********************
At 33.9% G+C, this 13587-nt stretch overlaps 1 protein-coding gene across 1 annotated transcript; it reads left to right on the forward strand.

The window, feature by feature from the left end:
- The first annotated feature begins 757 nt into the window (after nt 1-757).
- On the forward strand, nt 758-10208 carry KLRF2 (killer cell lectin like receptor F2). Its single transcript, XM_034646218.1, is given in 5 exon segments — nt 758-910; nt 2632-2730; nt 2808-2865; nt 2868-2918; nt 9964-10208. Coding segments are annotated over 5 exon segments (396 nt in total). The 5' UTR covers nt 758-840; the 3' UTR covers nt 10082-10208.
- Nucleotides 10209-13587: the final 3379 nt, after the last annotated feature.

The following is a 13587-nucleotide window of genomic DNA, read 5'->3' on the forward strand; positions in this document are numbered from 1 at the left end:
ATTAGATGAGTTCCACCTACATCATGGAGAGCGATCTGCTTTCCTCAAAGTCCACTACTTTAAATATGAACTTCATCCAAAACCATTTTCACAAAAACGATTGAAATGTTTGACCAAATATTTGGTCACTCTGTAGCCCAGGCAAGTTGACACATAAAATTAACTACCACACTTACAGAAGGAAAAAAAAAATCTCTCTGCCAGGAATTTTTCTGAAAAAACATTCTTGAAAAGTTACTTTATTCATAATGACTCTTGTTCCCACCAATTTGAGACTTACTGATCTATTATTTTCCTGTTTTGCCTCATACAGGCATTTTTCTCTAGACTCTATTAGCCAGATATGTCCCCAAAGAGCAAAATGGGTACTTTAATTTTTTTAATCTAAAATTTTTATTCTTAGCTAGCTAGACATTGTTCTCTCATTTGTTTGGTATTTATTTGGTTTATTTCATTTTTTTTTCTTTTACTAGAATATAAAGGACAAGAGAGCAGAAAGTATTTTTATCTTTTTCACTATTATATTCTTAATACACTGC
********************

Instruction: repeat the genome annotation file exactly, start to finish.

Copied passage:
At 33.9% G+C, this 13587-nt stretch overlaps 1 protein-coding gene across 1 annotated transcript; it reads left to right on the forward strand.

The window, feature by feature from the left end:
- The first annotated feature begins 757 nt into the window (after nt 1-757).
- On the forward strand, nt 758-10208 carry KLRF2 (killer cell lectin like receptor F2). Its single transcript, XM_034646218.1, is given in 5 exon segments — nt 758-910; nt 2632-2730; nt 2808-2865; nt 2868-2918; nt 9964-10208. Coding segments are annotated over 5 exon segments (396 nt in total). The 5' UTR covers nt 758-840; the 3' UTR covers nt 10082-10208.
- Nucleotides 10209-13587: the final 3379 nt, after the last annotated feature.

The following is a 13587-nucleotide window of genomic DNA, read 5'->3' on the forward strand; positions in this document are numbered from 1 at the left end:
ATTAGATGAGTTCCACCTACATCATGGAGAGCGATCTGCTTTCCTCAAAGTCCACTACTTTAAATATGAACTTCATCCAAAACCATTTTCACAAAAACGATTGAAATGTTTGACCAAATATTTGGTCACTCTGTAGCCCAGGCAAGTTGACACATAAAATTAACTACCACACTTACAGAAGGAAAAAAAAAATCTCTCTGCCAGGAATTTTTCTGAAAAAACATTCTTGAAAAGTTACTTTATTCATAATGACTCTTGTTCCCACCAATTTGAGACTTACTGATCTATTATTTTCCTGTTTTGCCTCATACAGGCATTTTTCTCTAGACTCTATTAGCCAGATATGTCCCCAAAGAGCAAAATGGGTACTTTAATTTTTTTAATCTAAAATTTTTATTCTTAGCTAGCTAGACATTGTTCTCTCATTTGTTTGGTATTTATTTGGTTTATTTCATTTTTTTTTCTTTTACTAGAATATAAAGGACAAGAGAGCAGAAAGTATTTTTATCTTTTTCACTATTATATTCTTAATACACTGC